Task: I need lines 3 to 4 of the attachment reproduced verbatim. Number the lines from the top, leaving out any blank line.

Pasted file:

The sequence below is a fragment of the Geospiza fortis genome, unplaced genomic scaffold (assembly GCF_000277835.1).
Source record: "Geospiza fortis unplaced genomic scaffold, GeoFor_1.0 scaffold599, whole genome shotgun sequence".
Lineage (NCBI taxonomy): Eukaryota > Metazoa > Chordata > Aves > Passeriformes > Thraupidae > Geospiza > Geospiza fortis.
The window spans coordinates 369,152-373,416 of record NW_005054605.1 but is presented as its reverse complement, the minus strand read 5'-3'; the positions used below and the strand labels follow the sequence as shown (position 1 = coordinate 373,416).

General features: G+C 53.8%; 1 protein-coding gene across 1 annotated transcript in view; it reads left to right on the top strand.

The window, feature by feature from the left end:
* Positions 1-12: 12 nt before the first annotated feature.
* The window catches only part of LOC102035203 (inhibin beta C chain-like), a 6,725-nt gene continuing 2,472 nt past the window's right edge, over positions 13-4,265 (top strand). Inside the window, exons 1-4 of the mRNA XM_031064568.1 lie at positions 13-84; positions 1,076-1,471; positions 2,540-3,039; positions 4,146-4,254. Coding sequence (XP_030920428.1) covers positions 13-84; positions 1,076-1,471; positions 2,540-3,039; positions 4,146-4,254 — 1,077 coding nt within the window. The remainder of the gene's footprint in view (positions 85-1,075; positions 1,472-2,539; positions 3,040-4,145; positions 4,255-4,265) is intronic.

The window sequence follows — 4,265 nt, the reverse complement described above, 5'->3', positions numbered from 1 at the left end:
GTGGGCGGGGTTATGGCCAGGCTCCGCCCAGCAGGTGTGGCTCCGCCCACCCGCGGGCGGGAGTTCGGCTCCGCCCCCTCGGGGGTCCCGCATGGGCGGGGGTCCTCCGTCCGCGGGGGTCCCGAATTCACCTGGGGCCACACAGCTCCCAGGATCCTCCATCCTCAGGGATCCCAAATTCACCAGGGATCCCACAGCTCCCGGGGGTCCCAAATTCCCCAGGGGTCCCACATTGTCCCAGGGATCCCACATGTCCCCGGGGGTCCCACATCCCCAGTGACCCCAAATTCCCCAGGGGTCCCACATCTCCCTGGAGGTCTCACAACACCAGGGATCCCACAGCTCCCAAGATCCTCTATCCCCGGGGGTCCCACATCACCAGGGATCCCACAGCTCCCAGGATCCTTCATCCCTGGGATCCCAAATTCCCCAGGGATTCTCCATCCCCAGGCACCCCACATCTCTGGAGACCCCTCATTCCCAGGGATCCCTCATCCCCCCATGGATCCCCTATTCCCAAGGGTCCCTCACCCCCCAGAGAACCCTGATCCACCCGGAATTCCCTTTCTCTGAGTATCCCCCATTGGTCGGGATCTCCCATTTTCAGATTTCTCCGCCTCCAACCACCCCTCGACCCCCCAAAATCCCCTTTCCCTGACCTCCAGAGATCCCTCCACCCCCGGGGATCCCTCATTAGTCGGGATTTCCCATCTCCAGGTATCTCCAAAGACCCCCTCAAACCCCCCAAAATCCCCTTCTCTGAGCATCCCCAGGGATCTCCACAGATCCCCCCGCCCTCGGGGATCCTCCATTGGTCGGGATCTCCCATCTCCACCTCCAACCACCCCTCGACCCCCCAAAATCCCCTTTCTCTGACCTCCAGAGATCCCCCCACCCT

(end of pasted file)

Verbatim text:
Lineage (NCBI taxonomy): Eukaryota > Metazoa > Chordata > Aves > Passeriformes > Thraupidae > Geospiza > Geospiza fortis.
The window spans coordinates 369,152-373,416 of record NW_005054605.1 but is presented as its reverse complement, the minus strand read 5'-3'; the positions used below and the strand labels follow the sequence as shown (position 1 = coordinate 373,416).